Introducing Practical Futurist Andrew Grill
Over the last few years, I’ve started to focus my energies on discovering how best to stay ahead of the change brought about by digital disruption, with practical and actionable answers for a range of my corporate clients around the world.
I’ve given many presentations from London and other locations in the UK as the “Practical Futurist”.
I look at how current trends are likely to disrupt a business in the near term – ie this quarter versus the next 5 years, and I have experienced first-hand how things might be impacted, and so can provide advice that can be implemented straight away, especially when faced with the impact of digital disruption.
Three practical tips I give people wrestling with how to be “more digital” are:
- You need to have a digital-first mindset
- Set aside a digital budget
- Get a digital lens on your board and ensure you have digital diversity
Expanding on each of these points:
Having a digital mindset – you need to not just think about how you can convert existing processes and products to being “digital”, you need to think from a point of view where your first notion is that things need to be accessible and consumable in a digital way.
Setting aside a digital budget – In order to transform into a digital organisation, you will need to invest in digital technology, team and techniques. This means you will have to stop doing something else. Ring-fencing a budget for digital, even in the early stages of your transformation will ensure that funds are available and won’t be consumed by other projects. It will also give the digital team freedom to operate, knowing their initiatives are fully funded.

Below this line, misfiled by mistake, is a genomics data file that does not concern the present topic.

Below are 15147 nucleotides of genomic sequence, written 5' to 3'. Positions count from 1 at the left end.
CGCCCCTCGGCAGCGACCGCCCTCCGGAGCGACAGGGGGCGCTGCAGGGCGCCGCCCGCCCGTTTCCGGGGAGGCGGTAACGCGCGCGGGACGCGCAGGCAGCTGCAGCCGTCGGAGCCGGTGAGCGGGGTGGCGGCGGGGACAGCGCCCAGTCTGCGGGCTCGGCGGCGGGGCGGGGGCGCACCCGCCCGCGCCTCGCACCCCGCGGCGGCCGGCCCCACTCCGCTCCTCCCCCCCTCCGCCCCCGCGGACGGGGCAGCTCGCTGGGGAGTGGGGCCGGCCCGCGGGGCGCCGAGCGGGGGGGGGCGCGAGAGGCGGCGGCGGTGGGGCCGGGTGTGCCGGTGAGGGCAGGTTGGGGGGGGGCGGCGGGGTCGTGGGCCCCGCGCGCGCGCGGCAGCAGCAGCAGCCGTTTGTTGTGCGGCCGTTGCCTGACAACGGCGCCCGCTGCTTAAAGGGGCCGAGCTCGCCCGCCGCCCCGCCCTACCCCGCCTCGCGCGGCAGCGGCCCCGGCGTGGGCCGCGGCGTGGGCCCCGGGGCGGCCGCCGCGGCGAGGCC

The need for digital diversity – When I ask people about how their board of directors is comprised, few clients admit to having digital-savvy people in place. My strong view is that in order to see the company through a “digital lens”, you need to recruit people that already have the qualities of a board director in their own right, but also come with a strong set of digital credentials. Importantly, you need not one but two digital non-executive directors to ensure their views don’t just become those of “The digital director”. Read more about the need for digital diversity in a longer blog post on the subject I wrote recently.
How do you differ from other Futurists?
Many futurists around the world look far ahead to try and discern what might happen down the track in terms of technology, business models and also society.
Futurists of note include HG Wells, Arthur C. Clarke (mentioned in the video above) and George Orwell, all who looked at what life might look like in many years to come – some with blinding accuracy.
While there are many contemporary futurists, and many of them are my peers, those that look too far ahead may provide a reduced impact in a corporate environment where you need to grasp what is happening next week, next month or next quarter.
What I have seen happen in the past is that many companies employ a futurist to kick off their annual sales-event or strategy retreat, and they can be great catalysts for a discussion about change. I’ve been in those audiences and often afterwards when people are talking about the keynote they say look that was interesting, but how does that help us with our business strategy for the rest of the year?
This is where Practical Futurist Andrew Grill comes in – someone who can give you easy to consume and implement advice for what to do next.
I recall when speaking to a well-known bank, I looked at the near-term things that the digital team could do and provided them with some practical and actionable insights. To my delight, directly after my talk, one of the senior managers took up my suggestions and mentioned that the bank would be in a position to introduce the concept I outlined in under 12 months.
If you’re still not convinced that I could add value to your own thinking, have a look at some of my recent presentations on the video page.